10:30am PT by Daniel Fienberg
Take Me to the Pilots '16: ABC's 'Designated Survivor'
[I'll remind you at the top of every single one of these: These entries are not reviews. They're gut reactions to not-for-air pilots that could change in big and small ways between now and September or October or midseason. Full reviews will come then. They'll be longer. And more carefully considered. The opinions may even change. Who knows?]
Show: Designated Survivor (ABC)
The Pitch: "After a tragedy, a nerd becomes president." "Pass." "He'd be played by Kiefer Sutherland." "Kiefer Sutherland as a nerd? Nobody'll buy it." "He'll wear glasses." "Sold!"
Quick Response: Have faith in your premise and your star, Designated Survivor. ABC's recent approach to drama — see Quantico and How to Get Away With Murder — is "Overcomplicate everything," which isn't the best plan when you have a hook this enticing, an opening act this well-executed and a leading man this thoroughly capable of guiding viewers over every logic-straining bump in the road. Thanks to the magic of glasses and a hoodie, plus being a really fine actor, Sutherland makes his in-over-his-head HUD Secretary-turned-President work as an unlikely leader who maybe isn't so unlikely at all, conveying both smarts and authority, without saying "dammit" once, and the establishing of premise is done efficiently and breathlessly. Frustratingly, Designated Survivor keeps gilding the lily and sapping its tension with subplots that don't respect the inherent drama of an inherently dramatic situation. I get the need to investigate the terrorist action that makes Sutherland commander-in-chief, but every time the action goes to Maggie Q's inquisitive FBI agent, the pilot sags. And in a narrative that required no contrived adversary to generate conflict, Designated Survivor has included a contemptuous military leader whose every performance beat made me snort with derision. Some of the supporting performances are solid, including Kal Penn as a skeptical speechwriter and Italia Ricci as a former HUD aide who's about to get a big promotion, but then there's also an overly cutesy daughter and an overly sullen teen son, both representing character types that could go wrong in an instant.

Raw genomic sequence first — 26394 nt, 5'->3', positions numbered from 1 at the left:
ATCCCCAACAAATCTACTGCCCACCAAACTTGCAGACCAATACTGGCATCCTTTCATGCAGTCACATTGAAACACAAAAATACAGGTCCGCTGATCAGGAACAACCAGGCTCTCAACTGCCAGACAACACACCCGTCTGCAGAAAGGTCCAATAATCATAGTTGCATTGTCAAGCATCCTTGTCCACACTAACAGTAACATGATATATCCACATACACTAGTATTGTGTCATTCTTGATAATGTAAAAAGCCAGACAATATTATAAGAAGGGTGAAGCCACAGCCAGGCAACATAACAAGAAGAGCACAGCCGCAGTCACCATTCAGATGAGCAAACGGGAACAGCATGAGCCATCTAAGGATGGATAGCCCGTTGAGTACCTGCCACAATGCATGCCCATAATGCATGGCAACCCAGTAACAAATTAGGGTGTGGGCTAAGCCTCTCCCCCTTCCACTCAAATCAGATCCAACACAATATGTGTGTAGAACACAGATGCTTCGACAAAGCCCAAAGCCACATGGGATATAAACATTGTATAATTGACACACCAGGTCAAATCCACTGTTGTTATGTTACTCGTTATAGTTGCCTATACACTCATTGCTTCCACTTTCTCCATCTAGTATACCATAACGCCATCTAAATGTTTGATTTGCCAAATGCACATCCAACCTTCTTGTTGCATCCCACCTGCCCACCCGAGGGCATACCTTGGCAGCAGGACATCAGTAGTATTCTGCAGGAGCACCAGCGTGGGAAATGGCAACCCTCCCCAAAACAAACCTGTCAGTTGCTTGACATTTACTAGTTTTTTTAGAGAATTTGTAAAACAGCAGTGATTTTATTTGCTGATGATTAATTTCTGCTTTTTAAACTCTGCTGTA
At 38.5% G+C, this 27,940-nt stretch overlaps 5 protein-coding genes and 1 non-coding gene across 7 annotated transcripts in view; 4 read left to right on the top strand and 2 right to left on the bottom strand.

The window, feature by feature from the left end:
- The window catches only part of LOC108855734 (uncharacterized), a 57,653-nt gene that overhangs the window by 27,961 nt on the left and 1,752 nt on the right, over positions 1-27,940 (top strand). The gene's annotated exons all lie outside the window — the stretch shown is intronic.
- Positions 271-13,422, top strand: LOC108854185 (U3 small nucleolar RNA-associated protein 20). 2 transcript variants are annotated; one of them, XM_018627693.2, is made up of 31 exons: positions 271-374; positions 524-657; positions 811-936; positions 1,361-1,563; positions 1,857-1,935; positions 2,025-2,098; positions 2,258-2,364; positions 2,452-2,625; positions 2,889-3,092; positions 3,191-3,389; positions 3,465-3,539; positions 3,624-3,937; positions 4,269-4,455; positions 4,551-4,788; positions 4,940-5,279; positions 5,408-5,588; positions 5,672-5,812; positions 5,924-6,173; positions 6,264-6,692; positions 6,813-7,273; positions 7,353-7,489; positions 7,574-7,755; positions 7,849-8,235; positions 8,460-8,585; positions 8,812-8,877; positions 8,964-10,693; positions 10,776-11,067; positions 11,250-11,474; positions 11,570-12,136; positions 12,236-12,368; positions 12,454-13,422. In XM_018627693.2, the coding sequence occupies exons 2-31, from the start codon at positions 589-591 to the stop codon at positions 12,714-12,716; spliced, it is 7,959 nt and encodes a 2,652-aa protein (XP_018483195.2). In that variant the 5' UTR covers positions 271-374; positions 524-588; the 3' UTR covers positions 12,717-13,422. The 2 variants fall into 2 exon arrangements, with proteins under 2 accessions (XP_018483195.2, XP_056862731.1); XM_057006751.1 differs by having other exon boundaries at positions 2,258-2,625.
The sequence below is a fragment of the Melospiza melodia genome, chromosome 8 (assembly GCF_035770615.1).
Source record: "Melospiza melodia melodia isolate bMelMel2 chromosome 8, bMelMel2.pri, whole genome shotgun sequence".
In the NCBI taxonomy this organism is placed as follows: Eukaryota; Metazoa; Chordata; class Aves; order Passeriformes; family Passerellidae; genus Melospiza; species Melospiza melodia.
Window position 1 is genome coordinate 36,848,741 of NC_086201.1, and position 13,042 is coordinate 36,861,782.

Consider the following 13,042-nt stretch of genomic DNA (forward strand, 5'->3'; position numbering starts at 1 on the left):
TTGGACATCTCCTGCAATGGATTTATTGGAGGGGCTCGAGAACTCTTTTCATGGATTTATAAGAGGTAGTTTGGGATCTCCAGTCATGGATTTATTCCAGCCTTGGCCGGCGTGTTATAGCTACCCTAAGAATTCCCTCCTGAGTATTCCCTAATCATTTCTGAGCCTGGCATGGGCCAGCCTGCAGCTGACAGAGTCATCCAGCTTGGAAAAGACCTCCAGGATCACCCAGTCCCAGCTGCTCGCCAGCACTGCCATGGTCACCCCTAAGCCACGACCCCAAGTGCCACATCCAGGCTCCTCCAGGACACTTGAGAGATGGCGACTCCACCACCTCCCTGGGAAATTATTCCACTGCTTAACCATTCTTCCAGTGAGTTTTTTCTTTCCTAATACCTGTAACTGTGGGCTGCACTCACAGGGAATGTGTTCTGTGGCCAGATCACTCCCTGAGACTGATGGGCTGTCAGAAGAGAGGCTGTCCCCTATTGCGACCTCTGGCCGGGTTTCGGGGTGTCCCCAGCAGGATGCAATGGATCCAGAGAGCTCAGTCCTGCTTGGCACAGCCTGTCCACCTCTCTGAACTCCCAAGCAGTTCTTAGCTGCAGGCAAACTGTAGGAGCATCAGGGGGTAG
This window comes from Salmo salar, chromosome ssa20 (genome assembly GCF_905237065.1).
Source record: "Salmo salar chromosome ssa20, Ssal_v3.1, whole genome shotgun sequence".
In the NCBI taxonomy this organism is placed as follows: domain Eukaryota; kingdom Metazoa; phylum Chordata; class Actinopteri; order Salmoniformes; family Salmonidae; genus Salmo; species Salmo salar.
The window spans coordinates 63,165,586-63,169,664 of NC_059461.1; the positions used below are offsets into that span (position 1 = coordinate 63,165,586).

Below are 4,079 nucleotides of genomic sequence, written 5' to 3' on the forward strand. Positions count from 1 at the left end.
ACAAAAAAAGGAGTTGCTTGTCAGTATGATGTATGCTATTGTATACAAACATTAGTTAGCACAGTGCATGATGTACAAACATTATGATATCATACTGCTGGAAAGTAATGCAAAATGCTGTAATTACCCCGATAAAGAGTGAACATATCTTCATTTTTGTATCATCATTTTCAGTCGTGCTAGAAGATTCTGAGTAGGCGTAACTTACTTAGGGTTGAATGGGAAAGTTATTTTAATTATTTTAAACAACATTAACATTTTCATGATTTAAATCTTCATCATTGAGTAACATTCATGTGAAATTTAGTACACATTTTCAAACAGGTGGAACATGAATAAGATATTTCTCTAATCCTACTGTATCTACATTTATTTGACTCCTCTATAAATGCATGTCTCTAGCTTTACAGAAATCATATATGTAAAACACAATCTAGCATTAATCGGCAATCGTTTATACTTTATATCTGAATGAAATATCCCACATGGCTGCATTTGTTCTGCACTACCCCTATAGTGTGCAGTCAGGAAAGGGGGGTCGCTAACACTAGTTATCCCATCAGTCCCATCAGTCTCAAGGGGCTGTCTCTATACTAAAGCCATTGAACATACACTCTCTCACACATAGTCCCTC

Desire to Watch Again: High. But with caution. If it becomes too much about conspiracy and flashbacks and red herrings, if it becomes QuanticObama, I'm out. Aim for something higher than cheap narrative trickery. Trust the story. Trust Kiefer. Keep it simple.